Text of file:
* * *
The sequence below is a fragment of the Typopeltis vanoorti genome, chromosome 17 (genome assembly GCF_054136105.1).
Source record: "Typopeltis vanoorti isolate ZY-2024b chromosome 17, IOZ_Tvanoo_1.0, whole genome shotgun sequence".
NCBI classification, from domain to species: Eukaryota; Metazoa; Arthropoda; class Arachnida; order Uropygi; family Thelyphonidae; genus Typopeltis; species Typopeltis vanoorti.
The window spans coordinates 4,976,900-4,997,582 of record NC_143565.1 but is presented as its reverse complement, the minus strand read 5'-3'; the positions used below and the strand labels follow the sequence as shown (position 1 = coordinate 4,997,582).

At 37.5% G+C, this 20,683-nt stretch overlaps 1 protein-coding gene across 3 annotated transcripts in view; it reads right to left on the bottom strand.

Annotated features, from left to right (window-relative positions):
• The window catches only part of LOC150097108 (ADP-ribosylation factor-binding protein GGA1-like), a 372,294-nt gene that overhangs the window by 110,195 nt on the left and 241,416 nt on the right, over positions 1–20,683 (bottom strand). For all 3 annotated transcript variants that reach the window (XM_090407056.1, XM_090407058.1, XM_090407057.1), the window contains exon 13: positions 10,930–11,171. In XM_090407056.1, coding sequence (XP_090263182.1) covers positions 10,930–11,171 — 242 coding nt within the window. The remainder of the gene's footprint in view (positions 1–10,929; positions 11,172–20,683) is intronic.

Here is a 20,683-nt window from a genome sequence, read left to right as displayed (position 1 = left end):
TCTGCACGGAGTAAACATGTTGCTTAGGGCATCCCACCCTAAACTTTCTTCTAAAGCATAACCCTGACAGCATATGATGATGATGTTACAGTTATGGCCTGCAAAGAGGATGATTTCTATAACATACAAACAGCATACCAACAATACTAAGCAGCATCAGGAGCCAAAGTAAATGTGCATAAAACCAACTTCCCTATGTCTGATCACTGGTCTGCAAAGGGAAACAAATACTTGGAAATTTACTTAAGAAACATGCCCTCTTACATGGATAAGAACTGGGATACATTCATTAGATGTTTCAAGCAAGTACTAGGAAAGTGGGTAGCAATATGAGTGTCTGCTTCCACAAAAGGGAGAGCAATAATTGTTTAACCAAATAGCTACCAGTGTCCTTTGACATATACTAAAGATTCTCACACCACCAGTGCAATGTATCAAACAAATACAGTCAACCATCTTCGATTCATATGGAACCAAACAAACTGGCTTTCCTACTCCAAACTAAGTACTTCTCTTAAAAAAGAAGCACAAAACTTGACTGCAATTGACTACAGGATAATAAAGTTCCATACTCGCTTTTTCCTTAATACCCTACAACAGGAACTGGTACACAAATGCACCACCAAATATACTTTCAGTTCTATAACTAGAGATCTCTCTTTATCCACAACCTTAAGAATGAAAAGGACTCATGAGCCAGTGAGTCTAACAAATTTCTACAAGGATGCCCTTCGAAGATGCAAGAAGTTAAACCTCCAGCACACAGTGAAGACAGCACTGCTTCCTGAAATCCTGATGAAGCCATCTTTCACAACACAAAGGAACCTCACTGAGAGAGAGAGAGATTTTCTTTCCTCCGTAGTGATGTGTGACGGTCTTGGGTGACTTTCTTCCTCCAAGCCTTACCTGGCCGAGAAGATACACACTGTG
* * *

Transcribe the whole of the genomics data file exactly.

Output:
The sequence below is a fragment of the Typopeltis vanoorti genome, chromosome 17 (genome assembly GCF_054136105.1).
Source record: "Typopeltis vanoorti isolate ZY-2024b chromosome 17, IOZ_Tvanoo_1.0, whole genome shotgun sequence".
NCBI classification, from domain to species: Eukaryota; Metazoa; Arthropoda; class Arachnida; order Uropygi; family Thelyphonidae; genus Typopeltis; species Typopeltis vanoorti.
The window spans coordinates 4,976,900-4,997,582 of record NC_143565.1 but is presented as its reverse complement, the minus strand read 5'-3'; the positions used below and the strand labels follow the sequence as shown (position 1 = coordinate 4,997,582).

At 37.5% G+C, this 20,683-nt stretch overlaps 1 protein-coding gene across 3 annotated transcripts in view; it reads right to left on the bottom strand.

Annotated features, from left to right (window-relative positions):
• The window catches only part of LOC150097108 (ADP-ribosylation factor-binding protein GGA1-like), a 372,294-nt gene that overhangs the window by 110,195 nt on the left and 241,416 nt on the right, over positions 1–20,683 (bottom strand). For all 3 annotated transcript variants that reach the window (XM_090407056.1, XM_090407058.1, XM_090407057.1), the window contains exon 13: positions 10,930–11,171. In XM_090407056.1, coding sequence (XP_090263182.1) covers positions 10,930–11,171 — 242 coding nt within the window. The remainder of the gene's footprint in view (positions 1–10,929; positions 11,172–20,683) is intronic.

Here is a 20,683-nt window from a genome sequence, read left to right as displayed (position 1 = left end):
TCTGCACGGAGTAAACATGTTGCTTAGGGCATCCCACCCTAAACTTTCTTCTAAAGCATAACCCTGACAGCATATGATGATGATGTTACAGTTATGGCCTGCAAAGAGGATGATTTCTATAACATACAAACAGCATACCAACAATACTAAGCAGCATCAGGAGCCAAAGTAAATGTGCATAAAACCAACTTCCCTATGTCTGATCACTGGTCTGCAAAGGGAAACAAATACTTGGAAATTTACTTAAGAAACATGCCCTCTTACATGGATAAGAACTGGGATACATTCATTAGATGTTTCAAGCAAGTACTAGGAAAGTGGGTAGCAATATGAGTGTCTGCTTCCACAAAAGGGAGAGCAATAATTGTTTAACCAAATAGCTACCAGTGTCCTTTGACATATACTAAAGATTCTCACACCACCAGTGCAATGTATCAAACAAATACAGTCAACCATCTTCGATTCATATGGAACCAAACAAACTGGCTTTCCTACTCCAAACTAAGTACTTCTCTTAAAAAAGAAGCACAAAACTTGACTGCAATTGACTACAGGATAATAAAGTTCCATACTCGCTTTTTCCTTAATACCCTACAACAGGAACTGGTACACAAATGCACCACCAAATATACTTTCAGTTCTATAACTAGAGATCTCTCTTTATCCACAACCTTAAGAATGAAAAGGACTCATGAGCCAGTGAGTCTAACAAATTTCTACAAGGATGCCCTTCGAAGATGCAAGAAGTTAAACCTCCAGCACACAGTGAAGACAGCACTGCTTCCTGAAATCCTGATGAAGCCATCTTTCACAACACAAAGGAACCTCACTGAGAGAGAGAGAGATTTTCTTTCCTCCGTAGTGATGTGTGACGGTCTTGGGTGACTTTCTTCCTCCAAGCCTTACCTGGCCGAGAAGATACACACTGTG